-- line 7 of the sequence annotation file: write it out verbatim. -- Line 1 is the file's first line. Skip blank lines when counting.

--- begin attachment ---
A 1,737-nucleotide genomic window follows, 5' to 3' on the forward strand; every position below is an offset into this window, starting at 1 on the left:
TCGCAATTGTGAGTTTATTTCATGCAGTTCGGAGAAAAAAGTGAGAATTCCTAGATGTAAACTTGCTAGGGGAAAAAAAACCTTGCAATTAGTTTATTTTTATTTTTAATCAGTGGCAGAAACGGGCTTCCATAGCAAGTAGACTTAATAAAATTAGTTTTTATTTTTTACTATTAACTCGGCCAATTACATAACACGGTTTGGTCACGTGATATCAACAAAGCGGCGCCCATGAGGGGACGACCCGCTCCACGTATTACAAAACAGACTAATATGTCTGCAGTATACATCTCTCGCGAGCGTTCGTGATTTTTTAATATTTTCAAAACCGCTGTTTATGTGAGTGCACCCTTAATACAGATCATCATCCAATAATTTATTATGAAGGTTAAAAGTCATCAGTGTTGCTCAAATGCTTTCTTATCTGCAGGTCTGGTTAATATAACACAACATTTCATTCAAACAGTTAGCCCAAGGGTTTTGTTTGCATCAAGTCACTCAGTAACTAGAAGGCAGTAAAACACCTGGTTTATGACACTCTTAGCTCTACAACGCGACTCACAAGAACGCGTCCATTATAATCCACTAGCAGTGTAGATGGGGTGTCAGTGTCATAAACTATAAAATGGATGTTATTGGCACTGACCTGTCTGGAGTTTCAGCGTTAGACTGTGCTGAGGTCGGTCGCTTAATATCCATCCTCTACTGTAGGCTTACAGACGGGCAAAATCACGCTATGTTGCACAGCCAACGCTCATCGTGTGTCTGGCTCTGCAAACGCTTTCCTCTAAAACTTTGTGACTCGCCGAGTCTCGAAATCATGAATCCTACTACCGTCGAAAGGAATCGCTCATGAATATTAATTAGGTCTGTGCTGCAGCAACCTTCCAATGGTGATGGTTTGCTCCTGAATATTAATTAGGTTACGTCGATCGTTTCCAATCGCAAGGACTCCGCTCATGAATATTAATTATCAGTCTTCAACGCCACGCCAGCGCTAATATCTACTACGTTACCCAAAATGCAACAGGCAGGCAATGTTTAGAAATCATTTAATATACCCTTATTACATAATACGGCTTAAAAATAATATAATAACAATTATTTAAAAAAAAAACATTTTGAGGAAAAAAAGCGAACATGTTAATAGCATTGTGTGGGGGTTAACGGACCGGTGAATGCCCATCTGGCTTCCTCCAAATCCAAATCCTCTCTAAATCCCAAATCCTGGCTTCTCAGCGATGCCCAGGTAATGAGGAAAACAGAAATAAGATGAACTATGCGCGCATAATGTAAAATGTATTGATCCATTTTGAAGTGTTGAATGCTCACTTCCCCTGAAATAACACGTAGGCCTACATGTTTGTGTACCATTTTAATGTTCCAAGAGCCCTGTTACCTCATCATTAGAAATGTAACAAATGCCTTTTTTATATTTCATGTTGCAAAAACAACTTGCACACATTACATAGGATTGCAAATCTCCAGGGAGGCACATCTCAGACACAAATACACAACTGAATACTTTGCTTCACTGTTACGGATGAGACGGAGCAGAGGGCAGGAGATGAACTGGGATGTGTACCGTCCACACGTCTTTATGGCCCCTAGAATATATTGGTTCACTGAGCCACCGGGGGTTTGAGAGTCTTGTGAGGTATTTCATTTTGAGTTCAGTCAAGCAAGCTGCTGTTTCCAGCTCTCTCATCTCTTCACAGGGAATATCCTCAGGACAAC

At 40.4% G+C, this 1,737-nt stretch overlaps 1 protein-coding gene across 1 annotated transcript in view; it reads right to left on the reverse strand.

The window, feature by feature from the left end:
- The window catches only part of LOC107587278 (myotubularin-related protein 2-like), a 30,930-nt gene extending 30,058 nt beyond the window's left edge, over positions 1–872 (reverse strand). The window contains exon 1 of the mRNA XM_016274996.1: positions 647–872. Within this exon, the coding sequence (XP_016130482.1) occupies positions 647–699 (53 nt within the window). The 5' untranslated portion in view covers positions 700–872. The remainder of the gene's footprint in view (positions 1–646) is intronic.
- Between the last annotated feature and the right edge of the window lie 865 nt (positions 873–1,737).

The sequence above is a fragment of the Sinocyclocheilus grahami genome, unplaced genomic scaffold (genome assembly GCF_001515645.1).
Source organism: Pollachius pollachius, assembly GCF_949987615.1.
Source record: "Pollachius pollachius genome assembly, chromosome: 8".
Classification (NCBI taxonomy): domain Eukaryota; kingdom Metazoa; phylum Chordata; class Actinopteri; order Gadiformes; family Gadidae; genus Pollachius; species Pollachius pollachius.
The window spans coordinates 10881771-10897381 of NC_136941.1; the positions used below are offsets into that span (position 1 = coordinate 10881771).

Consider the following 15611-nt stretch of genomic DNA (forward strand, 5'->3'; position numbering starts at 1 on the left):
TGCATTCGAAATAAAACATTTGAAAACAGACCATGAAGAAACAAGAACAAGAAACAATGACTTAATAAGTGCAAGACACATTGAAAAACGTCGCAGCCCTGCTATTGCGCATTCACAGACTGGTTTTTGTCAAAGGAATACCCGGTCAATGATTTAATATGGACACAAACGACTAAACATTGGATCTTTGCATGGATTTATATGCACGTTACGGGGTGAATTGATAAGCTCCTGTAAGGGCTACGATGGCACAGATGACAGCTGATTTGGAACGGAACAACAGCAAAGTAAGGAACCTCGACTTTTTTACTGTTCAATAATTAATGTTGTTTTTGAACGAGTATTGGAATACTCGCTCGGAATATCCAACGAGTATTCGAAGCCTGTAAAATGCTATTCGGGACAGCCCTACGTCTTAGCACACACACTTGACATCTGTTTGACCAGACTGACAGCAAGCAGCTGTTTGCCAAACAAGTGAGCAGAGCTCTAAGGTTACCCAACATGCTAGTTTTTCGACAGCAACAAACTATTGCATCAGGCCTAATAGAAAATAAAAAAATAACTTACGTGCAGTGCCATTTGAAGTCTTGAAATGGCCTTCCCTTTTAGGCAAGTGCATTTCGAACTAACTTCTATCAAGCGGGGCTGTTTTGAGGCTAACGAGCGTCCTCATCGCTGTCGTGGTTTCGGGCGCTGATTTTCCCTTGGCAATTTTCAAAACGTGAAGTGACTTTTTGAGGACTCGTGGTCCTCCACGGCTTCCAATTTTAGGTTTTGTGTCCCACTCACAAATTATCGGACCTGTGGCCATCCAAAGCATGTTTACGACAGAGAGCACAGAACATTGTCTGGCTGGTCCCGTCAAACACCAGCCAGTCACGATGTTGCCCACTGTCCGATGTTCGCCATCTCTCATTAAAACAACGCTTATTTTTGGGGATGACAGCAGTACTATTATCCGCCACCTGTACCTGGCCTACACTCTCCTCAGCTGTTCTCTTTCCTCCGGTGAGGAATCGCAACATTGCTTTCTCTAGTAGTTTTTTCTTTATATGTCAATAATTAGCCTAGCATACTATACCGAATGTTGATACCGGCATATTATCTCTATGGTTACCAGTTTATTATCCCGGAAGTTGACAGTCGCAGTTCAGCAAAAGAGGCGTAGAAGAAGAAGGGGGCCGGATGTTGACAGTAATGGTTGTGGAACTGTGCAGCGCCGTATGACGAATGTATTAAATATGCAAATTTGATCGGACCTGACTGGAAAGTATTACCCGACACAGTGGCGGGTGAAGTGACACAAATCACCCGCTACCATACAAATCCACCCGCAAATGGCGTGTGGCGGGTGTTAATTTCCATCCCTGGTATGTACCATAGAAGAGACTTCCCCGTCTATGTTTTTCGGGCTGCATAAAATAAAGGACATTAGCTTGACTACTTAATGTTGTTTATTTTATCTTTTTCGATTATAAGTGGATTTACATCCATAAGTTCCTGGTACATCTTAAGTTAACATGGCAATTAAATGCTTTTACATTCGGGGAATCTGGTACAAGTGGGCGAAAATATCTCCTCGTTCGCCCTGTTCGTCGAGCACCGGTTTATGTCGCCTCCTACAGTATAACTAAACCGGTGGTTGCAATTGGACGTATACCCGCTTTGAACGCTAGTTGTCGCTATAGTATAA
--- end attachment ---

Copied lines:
The sequence above is a fragment of the Sinocyclocheilus grahami genome, unplaced genomic scaffold (genome assembly GCF_001515645.1).